Wednesday, August 12, 2009

Not dissing surgeons

OBAMA: So we are going to be taking steps as part of reform to deal with expanding primary care physicians and our nursing corps. On the doctors front, one of the things we could do is to reimburse doctors who are providing preventive care and not just surgeon who provides care after somebody is sick. Nothing against surgeons. I want surgeons. I don't want to be getting a bunch of letters from surgeons now. I'm not dissing surgeons here.

All I'm saying is: Let's take the example of something like diabetes, a disease that's skyrocketing, partly because of obesity, partly because it's not treated as effectively as it could be. Right now, if we paid a family -- if a family care physician works with his or her patient to help them lose weight, modify diet, monitors whether they are taking their medications in a timely fashion, they might get reimbursed a pittance.

But if that same diabetic ends up getting their foot amputated, that's $30,000, $40,000, $50,000, immediately, the surgeon is reimbursed. So why not make sure that we are also reimbursing the care that prevents the amputation? Right? That will save us money.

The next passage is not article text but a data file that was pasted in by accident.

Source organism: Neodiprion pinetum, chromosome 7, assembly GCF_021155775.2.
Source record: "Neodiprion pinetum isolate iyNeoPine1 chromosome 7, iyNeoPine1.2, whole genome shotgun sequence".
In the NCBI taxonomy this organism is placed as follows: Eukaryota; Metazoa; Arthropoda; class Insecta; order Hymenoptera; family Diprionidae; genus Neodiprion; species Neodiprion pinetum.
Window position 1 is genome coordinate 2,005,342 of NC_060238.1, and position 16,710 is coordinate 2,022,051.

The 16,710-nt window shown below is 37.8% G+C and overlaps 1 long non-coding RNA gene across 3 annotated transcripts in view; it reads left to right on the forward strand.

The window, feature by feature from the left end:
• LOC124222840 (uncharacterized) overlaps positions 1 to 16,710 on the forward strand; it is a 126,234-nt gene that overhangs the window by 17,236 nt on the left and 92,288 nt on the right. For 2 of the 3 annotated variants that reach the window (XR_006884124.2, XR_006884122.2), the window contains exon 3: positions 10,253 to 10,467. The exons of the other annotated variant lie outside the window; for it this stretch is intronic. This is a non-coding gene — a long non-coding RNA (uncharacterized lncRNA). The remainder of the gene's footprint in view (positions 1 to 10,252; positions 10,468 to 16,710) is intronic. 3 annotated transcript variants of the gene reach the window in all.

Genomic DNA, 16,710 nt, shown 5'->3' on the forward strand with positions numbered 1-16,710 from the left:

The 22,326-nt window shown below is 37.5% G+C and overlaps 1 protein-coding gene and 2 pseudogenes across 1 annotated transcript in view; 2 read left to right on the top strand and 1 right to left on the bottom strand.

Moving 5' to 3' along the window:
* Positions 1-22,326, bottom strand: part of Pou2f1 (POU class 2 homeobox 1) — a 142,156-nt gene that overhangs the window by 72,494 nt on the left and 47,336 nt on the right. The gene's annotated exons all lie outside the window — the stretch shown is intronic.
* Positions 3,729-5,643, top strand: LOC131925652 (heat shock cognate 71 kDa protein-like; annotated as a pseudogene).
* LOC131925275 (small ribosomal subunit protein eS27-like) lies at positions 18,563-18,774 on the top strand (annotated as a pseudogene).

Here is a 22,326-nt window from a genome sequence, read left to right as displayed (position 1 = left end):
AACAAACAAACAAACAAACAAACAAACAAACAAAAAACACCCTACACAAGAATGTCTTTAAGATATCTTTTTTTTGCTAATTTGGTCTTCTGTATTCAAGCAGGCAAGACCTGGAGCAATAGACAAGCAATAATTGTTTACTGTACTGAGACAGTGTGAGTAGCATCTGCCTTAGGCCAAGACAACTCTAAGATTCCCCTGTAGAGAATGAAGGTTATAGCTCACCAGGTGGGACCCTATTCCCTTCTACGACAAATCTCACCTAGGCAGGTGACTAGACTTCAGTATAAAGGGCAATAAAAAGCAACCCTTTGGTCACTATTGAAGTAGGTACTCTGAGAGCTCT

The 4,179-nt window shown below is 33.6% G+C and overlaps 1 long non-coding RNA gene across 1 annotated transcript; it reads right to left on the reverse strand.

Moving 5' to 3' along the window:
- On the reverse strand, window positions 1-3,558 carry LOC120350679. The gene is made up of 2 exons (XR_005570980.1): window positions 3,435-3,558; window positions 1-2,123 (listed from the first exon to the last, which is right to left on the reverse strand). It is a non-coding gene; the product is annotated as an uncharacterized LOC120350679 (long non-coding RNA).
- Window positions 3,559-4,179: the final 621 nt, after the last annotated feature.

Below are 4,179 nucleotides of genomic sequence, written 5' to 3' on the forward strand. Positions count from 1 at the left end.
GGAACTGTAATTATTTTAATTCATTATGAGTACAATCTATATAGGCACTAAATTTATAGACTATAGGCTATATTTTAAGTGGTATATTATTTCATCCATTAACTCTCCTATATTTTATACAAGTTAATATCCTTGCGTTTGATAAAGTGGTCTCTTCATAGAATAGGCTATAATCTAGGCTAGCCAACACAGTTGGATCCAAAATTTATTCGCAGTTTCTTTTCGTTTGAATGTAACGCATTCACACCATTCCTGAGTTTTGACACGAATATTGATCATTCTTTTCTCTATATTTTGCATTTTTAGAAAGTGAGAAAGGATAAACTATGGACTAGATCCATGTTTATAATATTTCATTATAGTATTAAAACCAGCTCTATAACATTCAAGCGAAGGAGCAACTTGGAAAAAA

I heard the President say that at the town hall meeting in Portsmouth, NH, yesterday, and I'm still trying to wrap my mind around it. Does Obama think we should be reimbursing doctors $30,000 a pop for providing nutritional advice and monitoring medications? Is he trying to equate the level of time, skill and expertise necessary to provide those services with that necessary to successfully amputate a limb? Clearly, he fails to realize that the number of diabetics who require amputation are only a tiny fraction of those who require nutritional advice and medication monitoring (less than 0.4%) and that increasing reimbursement for the latter to even remotely approach appropriate reimbursement for the former would not save money but would vastly increase spending for medical care.

Oh, and, by the way, while I'm a huge advocate of preventive care from a wellness perspective (something that HMOs used to promote in the good old days), Obama's cost-savings-of-preventive-care meme has already been thoroughly debunked. (via Hot Air)